It took me years to understand the magic of drawing. For years, I tried to make things look how they are – instead of being what they are. Drawing is an alchemic language. Some of my favourite drawings I have done with my eyes closed – or so drunk I do not remember making them.
Life drawing is fascinating. I know I keep saying this but I just love it. You can put a group of artists around the same figure and there will be that moment at the end where everyone turns their easel around (unless it was just us that did that!?!) and you are looking at totally different paintings.. how can we all see everything so differently??
It used be my favourite part of the class seeing all the different approaches. Seeing how one person kept it precise and detailed and the person beside them splattered paint everywhere..
It doesn’t have to even be a different artist, I could be drawing the same pose and have time to do two images and they can look totally poles apart. Or it could be the same day and each piece can have a different vibe.
You can change-up a simple charcoal by adding some splashes of colour, letting them drip or smudge! All fun 🙂 You can see I was in a dripping and smudge mood 🙂
What happens if I turn my charcoal on its side, if add some water, if I close eyes… All adds to the adventure. In these kind of things I tell myself it’s not about the perfect representation, it’s about just enjoying and exploring. Sometimes I wish I could live my life in the same manner. How freeing that would be!
I read the below passage and think Brenda Ueland explains what I mean perfectly about how people see art (and the world) in different ways…nothing is right or wrong.. it just is 🙂
When Van Gogh was a young man in his early twenties, he was in London studying to be a clergyman. He had no thought of being an artist at all. he sat in his cheap little room writing a letter to his younger brother in Holland, whom he loved very much. He looked out his window at a watery twilight, a thin lamppost, a star, and he said in his letter something like this: “it is so beautiful I must show you how it looks.” And then on his cheap ruled note paper, he made the most beautiful, tender, little drawing of it.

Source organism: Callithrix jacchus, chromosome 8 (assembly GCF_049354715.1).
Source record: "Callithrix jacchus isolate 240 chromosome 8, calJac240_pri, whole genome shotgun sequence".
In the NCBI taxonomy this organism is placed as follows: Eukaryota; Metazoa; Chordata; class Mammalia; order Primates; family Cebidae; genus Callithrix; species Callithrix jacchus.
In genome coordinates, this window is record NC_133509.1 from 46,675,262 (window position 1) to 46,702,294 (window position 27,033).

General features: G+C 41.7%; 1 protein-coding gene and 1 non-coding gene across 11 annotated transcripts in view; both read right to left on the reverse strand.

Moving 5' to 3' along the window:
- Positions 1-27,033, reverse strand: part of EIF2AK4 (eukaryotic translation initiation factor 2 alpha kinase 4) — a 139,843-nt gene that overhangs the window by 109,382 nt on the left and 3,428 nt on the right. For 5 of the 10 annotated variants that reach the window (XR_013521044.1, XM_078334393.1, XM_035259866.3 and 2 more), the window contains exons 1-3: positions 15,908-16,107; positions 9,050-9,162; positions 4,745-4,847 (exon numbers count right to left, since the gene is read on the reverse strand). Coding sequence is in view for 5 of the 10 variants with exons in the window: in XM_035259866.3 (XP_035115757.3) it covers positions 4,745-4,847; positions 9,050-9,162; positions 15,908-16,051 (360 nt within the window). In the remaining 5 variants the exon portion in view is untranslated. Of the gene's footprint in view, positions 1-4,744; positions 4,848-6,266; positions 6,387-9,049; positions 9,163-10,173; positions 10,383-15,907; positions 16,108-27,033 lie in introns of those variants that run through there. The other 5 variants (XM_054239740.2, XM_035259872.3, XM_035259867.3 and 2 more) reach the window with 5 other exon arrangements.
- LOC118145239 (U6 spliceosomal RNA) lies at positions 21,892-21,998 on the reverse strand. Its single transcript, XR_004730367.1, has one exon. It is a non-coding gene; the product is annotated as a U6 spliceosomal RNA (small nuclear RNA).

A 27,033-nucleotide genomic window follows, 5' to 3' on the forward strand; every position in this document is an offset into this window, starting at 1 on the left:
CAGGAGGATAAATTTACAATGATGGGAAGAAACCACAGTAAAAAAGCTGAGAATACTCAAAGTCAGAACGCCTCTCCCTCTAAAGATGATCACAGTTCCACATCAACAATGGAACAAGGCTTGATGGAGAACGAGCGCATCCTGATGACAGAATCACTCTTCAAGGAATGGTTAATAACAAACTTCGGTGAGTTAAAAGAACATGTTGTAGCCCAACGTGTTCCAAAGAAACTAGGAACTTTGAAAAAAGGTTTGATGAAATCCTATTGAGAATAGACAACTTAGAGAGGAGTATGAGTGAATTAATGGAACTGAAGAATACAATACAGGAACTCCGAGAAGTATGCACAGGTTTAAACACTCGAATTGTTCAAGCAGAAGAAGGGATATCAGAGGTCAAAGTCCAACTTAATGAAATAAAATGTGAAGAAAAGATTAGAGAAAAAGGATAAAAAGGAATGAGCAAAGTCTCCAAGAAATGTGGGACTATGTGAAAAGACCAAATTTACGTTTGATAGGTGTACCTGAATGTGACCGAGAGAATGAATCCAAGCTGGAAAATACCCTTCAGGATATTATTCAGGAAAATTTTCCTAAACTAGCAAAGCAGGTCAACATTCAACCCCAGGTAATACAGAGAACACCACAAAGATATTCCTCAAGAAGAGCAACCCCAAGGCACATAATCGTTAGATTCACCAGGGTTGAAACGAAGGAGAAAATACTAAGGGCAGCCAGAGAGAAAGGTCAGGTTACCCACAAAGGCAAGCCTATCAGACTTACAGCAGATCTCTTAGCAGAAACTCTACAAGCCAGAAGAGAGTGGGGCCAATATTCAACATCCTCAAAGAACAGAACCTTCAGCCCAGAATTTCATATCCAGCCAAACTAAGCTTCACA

When I read this letter of Van Gogh’s it comforted me very much and seemed to throw a clear light on the whole road of Art. Before, I thought that to produce a work of painting or literature, you scowled and thought long and ponderously and weighed everything solemnly and learned everything that all artists had ever done aforetime, and what their influences and schools were, and you were extremely careful about *design* and *balance* and getting *interesting planes* into your painting, and avoided, with the most astringent severity, showing the faintest *acedemical* tendency, and were strictly modern. And so on and so on.
But the moment I read Van Gogh’s letter I knew what art was, and the creative impulse. It is a feeling of love and enthusiasm for something, and in a direct, simple, passionate and true way, you try to show this beauty in things to others, by drawing it.
And Van Gogh’s little drawing on the cheap note paper was a work of art because he loved the sky and the frail lamppost against it so seriously that he made the drawing with the most exquisite conscientiousness and care.
I can be quite literal in my drawings so I like anything that shakes that impulse off me and encourages that freedom to break through is welcome to me.
I try to do these things much as possible. Maybe that’s a bit of a forced way to stay creative but it works for me 🙂